Breaking News

Commentary: Court charts new course in preemption analysis

      A sharply divided Supreme Court ruled today (5-4) in PLIVA, Inc. v. Mensing that federal prescription drug laws preempted the plaintiffs’ state claims against generic drug manufacturers for failure to warn of harms associated with a drug.  The case means that individuals harmed by generic drugs with inadequate warning labels cannot sue the manufacturers in state court.  Given the ubiquity of generics –  which made up seventy-five percent of the prescription drug market in 2009 – this is no small hitch for those harmed by prescription drugs.  The case also means that the Court has taken a sharp turn in favor of federal preemption, in effect turning the traditional presumption against so-called impossibility preemption toward a presumption in favor of federal preemption, at least under schemes that operate like the federal prescription drug laws here.


          The plaintiffs in the case, Gladys Mensing and Julie Demahy, sued the manufacturers of the generic drug metoclopramide in state court, alleging that the drug companies had failed to warn them about the harms associated with long-term use of the drug.  (Metoclopramide is designed to speed the movement of food through the digestive system.  But long-term use can lead to tardive dyskinesia, a serious and often irreversible movement disorder.  Mensing and Demahy both alleged that they acquired the disease from their use of generic metoclopramide.)  The manufacturers argued that because federal law prohibited them from unilaterally updating their labels to reflect the harms, they therefore could not comply with both federal law and a state failure-to-warn standard, which would have required them to update their labels.  They argued that federal law thus preempted the plaintiffs’ claims under “impossibility” preemption.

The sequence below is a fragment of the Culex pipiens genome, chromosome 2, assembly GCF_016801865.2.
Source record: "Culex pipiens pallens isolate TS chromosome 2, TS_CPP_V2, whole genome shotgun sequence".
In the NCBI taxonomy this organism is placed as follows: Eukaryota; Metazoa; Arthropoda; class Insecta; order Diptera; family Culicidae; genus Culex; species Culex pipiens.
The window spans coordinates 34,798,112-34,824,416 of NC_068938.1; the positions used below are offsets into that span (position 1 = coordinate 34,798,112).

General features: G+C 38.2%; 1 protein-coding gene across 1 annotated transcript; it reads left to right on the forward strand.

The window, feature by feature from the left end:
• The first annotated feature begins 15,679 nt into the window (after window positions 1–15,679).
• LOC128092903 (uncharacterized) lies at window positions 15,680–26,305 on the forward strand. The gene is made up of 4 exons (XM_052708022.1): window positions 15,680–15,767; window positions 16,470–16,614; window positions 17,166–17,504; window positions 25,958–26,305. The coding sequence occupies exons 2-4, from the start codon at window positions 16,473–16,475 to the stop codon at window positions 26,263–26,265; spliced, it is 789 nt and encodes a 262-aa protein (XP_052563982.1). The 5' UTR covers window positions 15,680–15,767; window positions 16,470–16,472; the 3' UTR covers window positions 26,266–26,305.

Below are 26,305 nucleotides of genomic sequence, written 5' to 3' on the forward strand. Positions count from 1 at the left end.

If this sounds familiar, that’s because it is.  Just two years ago, the Court ruled (by a vote of six to three) in Wyeth v. Levine that federal prescription drug laws did not preempt a plaintiff’s state failure-to-warn claim against a brand-name manufacturer.  Mensing thus tested whether federal law was different for generics than for brand names for the purpose of federal preemption.  In particular: Did generic manufacturers have the same flexibility under federal law to change their own labels that brand-name manufacturers had, such that generic manufacturers could comply with both federal drug labeling laws and state failure-to-warn requirements, as in Wyeth?


          The Court ruled that they did not.  In an opinion by Justice Thomas (writing for a majority that also included the Chief Justice and Justices Scalia, Kennedy, and Alito), the Court held that federal law only allowed generic manufacturers to petition the FDA to change their labels; unlike brand-name manufacturers, generic manufacturers cannot change their labels themselves.  But that does not say whether the FDA would have implemented the changes: it might have, or it might not have.  If the manufacturers petitioned (which they did not), and if the FDA approved a label change, the manufacturers could have complied with both federal law and a state failure-to-warn standard that required them to change their labels.  But this possibility was not enough for the majority, which explained that “[t]he question for [impossibility preemption] is whether the private party could independently do under federal law what state law requires of it.”  Because of the uncertain intervention of the FDA, the manufacturers here could not.